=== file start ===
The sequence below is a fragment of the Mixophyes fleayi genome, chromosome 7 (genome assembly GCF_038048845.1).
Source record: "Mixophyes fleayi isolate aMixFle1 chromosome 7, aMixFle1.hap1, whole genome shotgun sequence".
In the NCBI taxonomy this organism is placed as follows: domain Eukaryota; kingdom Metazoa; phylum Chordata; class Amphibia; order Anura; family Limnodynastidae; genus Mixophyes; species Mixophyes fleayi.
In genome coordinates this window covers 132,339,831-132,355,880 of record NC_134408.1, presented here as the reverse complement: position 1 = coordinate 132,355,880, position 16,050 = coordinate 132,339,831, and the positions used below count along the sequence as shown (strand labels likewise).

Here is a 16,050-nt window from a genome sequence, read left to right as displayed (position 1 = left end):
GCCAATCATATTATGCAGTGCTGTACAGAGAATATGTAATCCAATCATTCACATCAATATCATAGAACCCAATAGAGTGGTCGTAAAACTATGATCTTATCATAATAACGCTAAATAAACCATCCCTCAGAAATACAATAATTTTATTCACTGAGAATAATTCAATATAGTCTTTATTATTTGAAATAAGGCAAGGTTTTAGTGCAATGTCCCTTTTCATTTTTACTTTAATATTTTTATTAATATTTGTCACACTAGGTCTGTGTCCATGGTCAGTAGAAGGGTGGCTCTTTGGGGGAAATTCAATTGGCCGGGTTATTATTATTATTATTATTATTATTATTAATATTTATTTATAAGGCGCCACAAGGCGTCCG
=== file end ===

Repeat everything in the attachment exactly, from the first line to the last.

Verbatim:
The sequence below is a fragment of the Mixophyes fleayi genome, chromosome 7 (genome assembly GCF_038048845.1).
Source record: "Mixophyes fleayi isolate aMixFle1 chromosome 7, aMixFle1.hap1, whole genome shotgun sequence".
In the NCBI taxonomy this organism is placed as follows: domain Eukaryota; kingdom Metazoa; phylum Chordata; class Amphibia; order Anura; family Limnodynastidae; genus Mixophyes; species Mixophyes fleayi.
In genome coordinates this window covers 132,339,831-132,355,880 of record NC_134408.1, presented here as the reverse complement: position 1 = coordinate 132,355,880, position 16,050 = coordinate 132,339,831, and the positions used below count along the sequence as shown (strand labels likewise).

Here is a 16,050-nt window from a genome sequence, read left to right as displayed (position 1 = left end):
GCCAATCATATTATGCAGTGCTGTACAGAGAATATGTAATCCAATCATTCACATCAATATCATAGAACCCAATAGAGTGGTCGTAAAACTATGATCTTATCATAATAACGCTAAATAAACCATCCCTCAGAAATACAATAATTTTATTCACTGAGAATAATTCAATATAGTCTTTATTATTTGAAATAAGGCAAGGTTTTAGTGCAATGTCCCTTTTCATTTTTACTTTAATATTTTTATTAATATTTGTCACACTAGGTCTGTGTCCATGGTCAGTAGAAGGGTGGCTCTTTGGGGGAAATTCAATTGGCCGGGTTATTATTATTATTATTATTATTATTATTAATATTTATTTATAAGGCGCCACAAGGCGTCCG